Film vs. video also makes a difference. If you've seen something that switches back and forth (like the Larry Sanders Show), you can see the difference. Video is crisper and sharper, film is granier and fuzzier.
posted by kirkaracha at 6:05 PM on December 14, 2006


Don't forget about digital color correction applied to the entire film. Best examples I've seen are Saving Private Ryan and O' Brother Where Art Thou. The latter has an entire DVD extra piece on the process.
posted by frogan at 7:15 PM on December 14, 2006


I don't know why my comment was axed, because I was serious about it. The question was: In terms of cinematography, what factors cause different movies to, well...look different? The answer to this question is cinematography. There are no "terms of cinematography" about it.
posted by interrobang at 10:23 PM on December 14, 2006


interrobang,

I get your point, and perhaps I wasn't clear enough with my questioning. I'm basing my question on the fact that others will "get it"--able to see the differences between rather specific styles. Think of "Top Gun", and imagine the shots of F-16s taking off the carriers, then think of basically any shot from, say "Home Alone". To my eye, they're fundamentally different in terms of...well, that's just it, I don't know the terms. In other words, how would a cinematographer make "Home Alone" look like "Top Gun", and vice versa?

From what little I know of photography, I'd guess it mostly comes down to lenses--focal length, depth of field, etc., but I'm sure there's more. Did they use different cameras/film stock for those movies? And, yes, I'm aware of the concept of cinematography, I'm just lazy and want a quick answer from my fellow MeFites :)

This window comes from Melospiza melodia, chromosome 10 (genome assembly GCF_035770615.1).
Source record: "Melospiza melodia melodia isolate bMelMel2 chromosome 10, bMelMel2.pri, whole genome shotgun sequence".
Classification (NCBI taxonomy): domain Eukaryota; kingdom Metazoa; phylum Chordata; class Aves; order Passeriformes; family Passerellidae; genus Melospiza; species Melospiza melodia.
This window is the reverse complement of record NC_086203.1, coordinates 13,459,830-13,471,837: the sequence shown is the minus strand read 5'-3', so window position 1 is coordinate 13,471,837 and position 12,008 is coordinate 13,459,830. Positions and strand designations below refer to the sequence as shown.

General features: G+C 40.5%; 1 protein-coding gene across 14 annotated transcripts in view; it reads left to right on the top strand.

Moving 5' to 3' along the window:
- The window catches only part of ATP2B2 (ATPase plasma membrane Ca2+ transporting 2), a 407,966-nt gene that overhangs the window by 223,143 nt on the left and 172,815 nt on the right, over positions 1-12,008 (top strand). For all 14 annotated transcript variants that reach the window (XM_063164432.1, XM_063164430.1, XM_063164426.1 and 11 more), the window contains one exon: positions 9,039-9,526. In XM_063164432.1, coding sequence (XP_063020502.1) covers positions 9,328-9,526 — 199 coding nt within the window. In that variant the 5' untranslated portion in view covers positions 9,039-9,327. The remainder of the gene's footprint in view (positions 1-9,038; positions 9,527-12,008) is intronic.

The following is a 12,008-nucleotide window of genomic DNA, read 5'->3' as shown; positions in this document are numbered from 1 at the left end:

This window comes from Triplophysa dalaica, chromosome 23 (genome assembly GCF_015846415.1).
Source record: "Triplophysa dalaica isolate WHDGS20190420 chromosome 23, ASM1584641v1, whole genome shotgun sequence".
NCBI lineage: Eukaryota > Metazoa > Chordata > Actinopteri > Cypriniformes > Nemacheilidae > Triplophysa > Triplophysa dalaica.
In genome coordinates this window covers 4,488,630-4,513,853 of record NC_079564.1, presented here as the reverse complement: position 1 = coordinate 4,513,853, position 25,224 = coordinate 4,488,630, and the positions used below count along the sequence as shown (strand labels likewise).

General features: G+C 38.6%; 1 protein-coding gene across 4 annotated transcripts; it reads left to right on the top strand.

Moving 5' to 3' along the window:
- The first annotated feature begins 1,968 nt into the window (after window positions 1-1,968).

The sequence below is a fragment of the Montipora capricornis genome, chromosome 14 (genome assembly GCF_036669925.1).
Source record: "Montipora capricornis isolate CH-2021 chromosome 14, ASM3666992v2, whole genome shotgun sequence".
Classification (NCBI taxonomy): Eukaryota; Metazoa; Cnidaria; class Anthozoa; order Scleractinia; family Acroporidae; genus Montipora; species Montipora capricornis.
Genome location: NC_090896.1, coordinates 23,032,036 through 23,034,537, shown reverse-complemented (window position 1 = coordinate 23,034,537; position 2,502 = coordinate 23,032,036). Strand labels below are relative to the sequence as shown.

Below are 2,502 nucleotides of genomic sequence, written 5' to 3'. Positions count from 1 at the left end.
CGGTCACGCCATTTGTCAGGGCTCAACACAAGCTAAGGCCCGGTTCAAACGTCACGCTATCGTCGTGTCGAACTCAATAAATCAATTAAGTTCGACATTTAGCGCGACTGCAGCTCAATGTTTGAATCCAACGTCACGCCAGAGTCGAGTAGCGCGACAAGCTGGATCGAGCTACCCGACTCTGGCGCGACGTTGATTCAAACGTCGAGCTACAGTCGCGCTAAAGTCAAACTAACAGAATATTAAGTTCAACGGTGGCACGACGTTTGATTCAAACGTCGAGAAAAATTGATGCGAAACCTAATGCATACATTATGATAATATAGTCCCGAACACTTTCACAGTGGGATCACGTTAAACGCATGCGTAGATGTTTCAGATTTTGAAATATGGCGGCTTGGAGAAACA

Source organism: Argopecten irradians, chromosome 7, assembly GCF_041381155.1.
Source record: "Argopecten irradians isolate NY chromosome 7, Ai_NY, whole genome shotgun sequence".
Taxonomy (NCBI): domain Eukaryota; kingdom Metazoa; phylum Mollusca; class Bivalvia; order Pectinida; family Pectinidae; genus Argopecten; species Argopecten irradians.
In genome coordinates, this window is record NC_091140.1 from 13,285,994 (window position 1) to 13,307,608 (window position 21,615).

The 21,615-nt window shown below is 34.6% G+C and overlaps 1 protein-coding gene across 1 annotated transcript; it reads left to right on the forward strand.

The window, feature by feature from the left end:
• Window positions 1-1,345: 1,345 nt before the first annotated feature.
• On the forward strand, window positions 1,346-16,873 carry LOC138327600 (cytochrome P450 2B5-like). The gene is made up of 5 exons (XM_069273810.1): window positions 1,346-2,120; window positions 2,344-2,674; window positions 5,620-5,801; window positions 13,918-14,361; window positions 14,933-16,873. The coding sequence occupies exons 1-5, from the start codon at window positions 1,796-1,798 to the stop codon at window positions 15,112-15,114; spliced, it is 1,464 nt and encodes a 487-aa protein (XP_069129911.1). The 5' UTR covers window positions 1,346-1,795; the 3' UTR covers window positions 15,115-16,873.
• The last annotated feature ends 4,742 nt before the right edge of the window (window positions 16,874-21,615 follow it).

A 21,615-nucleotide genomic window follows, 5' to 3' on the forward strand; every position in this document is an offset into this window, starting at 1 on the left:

posted by zardoz at 10:43 PM on December 14, 2006


nathancaswell : Filters and tons of subtle things like shutter speed play a huge role.

Ack, can't believe I missed these two in my earlier post. Filters affect everything and shutter speed has become a hugely used tool in current films. By way of example, the shutters in 'Blade' were synced in the opening fight scene to the strobes to give that really grainy "every things in focus and really real" look that Norrington was going for. Whereas in 'Charlie's Angels' (and countless spin-offs) MgG ran the shutter at double speed so he could go in post and remove every other frame to create a sort of reverse slow motion.

Neat trick. Abused by many since.
posted by quin at 11:14 PM on December 14, 2006


Also things like light source and whether the film is on location or a set. The set is _much_ more artificial but also has tighter control in regards to the different elements (lighting, sound etc). On location you can use natural light and everything looks remarkably different.
posted by Napierzaza at 12:32 AM on December 15, 2006


Tons of great answers here.

Make sure, if you decide to study this, that you (a) turn the sound off and (b) freeze the image. You're interested in knowing what makes one film's PHOTOGRAPHY look different from another's. I think you'll find that it's the same aspects that make one still photographer's photos look different from another's. Why does Ansel Adams work look different from Diane Arbus's? Lighting, lenses, film stock, etc.

Audio also causes styles to "look" different, so you want to factor that out if you're interested in photography.

But the biggest factor you want to factor out is editing. If you take the same cinematographer and the same footage, and give it to two different editors you'll get two totally different films.
posted by grumblebee at 7:32 AM on December 15, 2006


What frogan said about color correction - this is the modern way to accomplish what harlequin said about a limited palette. This is a great way to "cheat" with special effects.

For example, Saving Private Ryan and Minority Report had A surpising number of computer generated images, the brown cast in the former and the blue cast in the latter made it easier to get away with (contrast to Star Wars Episode 2, in which effects shots are full color without any noticeable color cast).

If you recall, the battle scenes in Return of the King were so brown, they were nearly monochromatic. It does convey a dusty, gritty mood, but it also helps blend CG effects with real elements.
posted by Pastabagel at 9:08 AM on December 15, 2006